The news about the Dalai Lama’s decision to “cancel” his weekend of partying with his bosom buddy Archbishop Desmond Tutu, was not received well by the media and the chattering class on Twitter. The ANC-led government was called “morally bankrupt” by some and the Desmond Tutu Peace Centre described the cancellation as a “dark day” for South Africa. Yes, the cancellation was due to the South African government’s time wasting tactics –which is essentially amounts to the powers-that-be denying the Dalai Lama a visa. We should be outraged, but not completely.
If the South African government, through the Department of International Relations and Cooperation, granted His Holiness a visa to celebrate with fellow Nobel Peace Prize winner Tutu, and China cancelled the billions of rands worth of investment that Deputy President Motlanthe recently finalised, would we have applauded our government for a display of moral courage? Truth be told, morality does not pay the bills. Of course it would be absurd for China to withdraw its investments from South Africa, the gateway to Africa. As nice and as gentle as the Dalai Lama is, why risk angering the Chinese, our biggest investors? The Chinese would have eventually calmed down, but we should keep them happy.
Whether in politics or in everyday life, those who write the cheques have the upper hand. You may loathe your boss for whatever reason but at the end of the day, until you can find another job, you will do what your boss tells you to do when paying the bills are a consideration. Once the SA government can find another country to pump much-needed billions into the economy, we can grant the Dalai Lama a visa – ten if he wants. Money may not be everything but it sure does count for a lot.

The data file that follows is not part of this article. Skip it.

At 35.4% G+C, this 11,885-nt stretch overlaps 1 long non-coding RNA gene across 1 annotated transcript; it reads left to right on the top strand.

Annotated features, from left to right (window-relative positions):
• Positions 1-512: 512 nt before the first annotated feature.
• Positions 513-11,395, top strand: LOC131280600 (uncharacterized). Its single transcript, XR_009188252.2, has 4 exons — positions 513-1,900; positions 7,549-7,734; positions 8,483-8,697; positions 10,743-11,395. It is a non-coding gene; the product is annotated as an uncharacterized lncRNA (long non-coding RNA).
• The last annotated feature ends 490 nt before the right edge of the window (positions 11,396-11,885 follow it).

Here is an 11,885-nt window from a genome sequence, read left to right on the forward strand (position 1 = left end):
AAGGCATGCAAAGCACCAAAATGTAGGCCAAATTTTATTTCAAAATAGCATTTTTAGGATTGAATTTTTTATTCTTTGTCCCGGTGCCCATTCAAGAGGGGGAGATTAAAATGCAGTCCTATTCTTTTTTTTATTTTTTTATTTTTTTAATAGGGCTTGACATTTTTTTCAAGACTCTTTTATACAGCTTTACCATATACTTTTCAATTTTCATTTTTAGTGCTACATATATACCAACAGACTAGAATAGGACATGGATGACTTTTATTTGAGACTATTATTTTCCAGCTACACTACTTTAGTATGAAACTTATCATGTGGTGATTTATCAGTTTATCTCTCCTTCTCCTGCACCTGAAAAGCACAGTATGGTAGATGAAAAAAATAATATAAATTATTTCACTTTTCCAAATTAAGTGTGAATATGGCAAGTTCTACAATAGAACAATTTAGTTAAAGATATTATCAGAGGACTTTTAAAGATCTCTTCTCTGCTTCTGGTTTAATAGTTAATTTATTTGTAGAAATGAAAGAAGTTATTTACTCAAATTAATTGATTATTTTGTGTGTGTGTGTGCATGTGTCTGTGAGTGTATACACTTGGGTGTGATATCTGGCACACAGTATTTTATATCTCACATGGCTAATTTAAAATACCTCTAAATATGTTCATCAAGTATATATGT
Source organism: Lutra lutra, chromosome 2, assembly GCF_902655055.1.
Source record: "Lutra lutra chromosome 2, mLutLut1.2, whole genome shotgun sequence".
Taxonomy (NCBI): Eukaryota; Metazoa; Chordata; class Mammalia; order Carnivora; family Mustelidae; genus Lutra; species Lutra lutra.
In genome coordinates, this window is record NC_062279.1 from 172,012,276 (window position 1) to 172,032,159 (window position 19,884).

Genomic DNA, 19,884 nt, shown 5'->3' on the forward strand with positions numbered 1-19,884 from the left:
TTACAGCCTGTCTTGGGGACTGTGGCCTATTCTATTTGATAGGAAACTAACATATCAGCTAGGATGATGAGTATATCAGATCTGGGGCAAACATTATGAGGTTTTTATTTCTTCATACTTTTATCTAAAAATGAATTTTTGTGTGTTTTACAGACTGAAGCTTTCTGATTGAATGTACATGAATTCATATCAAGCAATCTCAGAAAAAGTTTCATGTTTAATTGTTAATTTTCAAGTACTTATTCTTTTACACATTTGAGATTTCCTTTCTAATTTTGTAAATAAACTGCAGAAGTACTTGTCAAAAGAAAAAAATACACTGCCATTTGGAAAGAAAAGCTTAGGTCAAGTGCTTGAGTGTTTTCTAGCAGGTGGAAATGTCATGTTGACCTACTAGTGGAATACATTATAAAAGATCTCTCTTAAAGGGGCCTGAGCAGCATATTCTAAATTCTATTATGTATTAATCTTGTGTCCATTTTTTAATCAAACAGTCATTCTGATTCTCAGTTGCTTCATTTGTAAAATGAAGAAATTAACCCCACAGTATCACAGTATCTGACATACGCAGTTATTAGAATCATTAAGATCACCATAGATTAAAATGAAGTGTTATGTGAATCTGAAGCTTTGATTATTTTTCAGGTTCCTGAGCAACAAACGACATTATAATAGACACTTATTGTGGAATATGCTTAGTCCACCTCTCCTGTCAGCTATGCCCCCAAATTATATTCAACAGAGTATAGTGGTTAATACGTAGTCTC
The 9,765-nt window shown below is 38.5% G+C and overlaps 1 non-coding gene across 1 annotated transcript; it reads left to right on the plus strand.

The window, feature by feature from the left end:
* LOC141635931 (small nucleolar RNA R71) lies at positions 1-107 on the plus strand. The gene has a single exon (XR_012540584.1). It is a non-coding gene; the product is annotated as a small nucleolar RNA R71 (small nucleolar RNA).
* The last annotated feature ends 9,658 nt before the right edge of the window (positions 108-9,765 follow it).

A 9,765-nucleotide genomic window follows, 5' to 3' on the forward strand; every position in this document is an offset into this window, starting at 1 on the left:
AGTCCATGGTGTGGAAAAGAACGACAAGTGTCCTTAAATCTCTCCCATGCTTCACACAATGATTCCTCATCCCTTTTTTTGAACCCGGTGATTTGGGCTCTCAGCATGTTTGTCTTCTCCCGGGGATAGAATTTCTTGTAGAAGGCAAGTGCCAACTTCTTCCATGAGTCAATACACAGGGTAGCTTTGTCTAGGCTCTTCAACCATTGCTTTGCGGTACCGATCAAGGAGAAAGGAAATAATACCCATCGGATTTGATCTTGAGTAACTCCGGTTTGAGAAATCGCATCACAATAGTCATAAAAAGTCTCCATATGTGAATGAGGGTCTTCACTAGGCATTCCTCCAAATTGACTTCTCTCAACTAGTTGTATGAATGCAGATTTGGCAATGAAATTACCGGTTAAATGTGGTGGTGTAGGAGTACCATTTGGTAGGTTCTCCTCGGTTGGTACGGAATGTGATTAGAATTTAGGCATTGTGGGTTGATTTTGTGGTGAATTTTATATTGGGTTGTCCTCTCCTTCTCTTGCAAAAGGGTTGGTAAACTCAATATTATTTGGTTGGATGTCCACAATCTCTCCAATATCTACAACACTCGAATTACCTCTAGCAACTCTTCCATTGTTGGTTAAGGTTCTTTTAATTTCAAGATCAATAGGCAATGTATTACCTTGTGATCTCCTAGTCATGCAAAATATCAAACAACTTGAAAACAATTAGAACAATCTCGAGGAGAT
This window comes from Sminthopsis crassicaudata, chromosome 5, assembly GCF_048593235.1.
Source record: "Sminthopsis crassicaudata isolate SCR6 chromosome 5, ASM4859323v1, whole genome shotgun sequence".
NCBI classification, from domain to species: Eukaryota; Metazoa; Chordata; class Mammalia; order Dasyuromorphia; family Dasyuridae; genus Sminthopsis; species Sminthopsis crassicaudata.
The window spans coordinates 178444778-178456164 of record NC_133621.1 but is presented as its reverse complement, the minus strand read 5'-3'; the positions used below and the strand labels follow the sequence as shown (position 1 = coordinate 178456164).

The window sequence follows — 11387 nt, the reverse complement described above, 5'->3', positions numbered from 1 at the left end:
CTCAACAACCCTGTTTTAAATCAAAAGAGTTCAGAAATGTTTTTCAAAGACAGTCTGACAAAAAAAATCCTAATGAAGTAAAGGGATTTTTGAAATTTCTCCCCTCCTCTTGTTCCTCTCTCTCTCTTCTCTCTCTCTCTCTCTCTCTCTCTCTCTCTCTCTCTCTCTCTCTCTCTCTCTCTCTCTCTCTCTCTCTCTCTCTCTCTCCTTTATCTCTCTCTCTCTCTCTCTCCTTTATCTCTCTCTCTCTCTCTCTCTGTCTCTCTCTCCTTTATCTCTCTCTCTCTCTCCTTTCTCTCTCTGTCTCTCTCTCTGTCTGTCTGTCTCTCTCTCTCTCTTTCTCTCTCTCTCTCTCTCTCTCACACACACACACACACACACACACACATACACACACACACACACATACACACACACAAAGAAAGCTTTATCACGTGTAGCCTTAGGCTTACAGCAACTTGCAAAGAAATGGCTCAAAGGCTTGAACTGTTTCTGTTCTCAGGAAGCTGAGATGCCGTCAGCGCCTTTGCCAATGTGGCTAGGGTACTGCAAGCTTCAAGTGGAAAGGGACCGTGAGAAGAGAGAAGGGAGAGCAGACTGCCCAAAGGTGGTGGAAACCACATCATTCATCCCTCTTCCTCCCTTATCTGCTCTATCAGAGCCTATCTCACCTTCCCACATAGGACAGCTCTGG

The anger and in some cases the disgust shown by South Africans is warranted, but it should be for different reasons. The government should have been transparent about the process instead of spin doctoring at every possible juncture. The officials in Pretoria should come out and said that granting the Dalai Lama a visa posed an economic risk, even if there was a 1% chance that China would withdraw their billions from the South African economy.
Whether our politicians made the right decision will be decided by history. If the economy was put ahead of the Arch’s birthday wish, then the right decision was made, as callous as that may sound.
Tutu should also “cancel” President Jacob Zuma’s invitation to his 80th birthday party. Despite Tutu’s guest of honour being denied a visa, I hope that one of South Africa’s most respected fathers has a great birthday and many many more. DM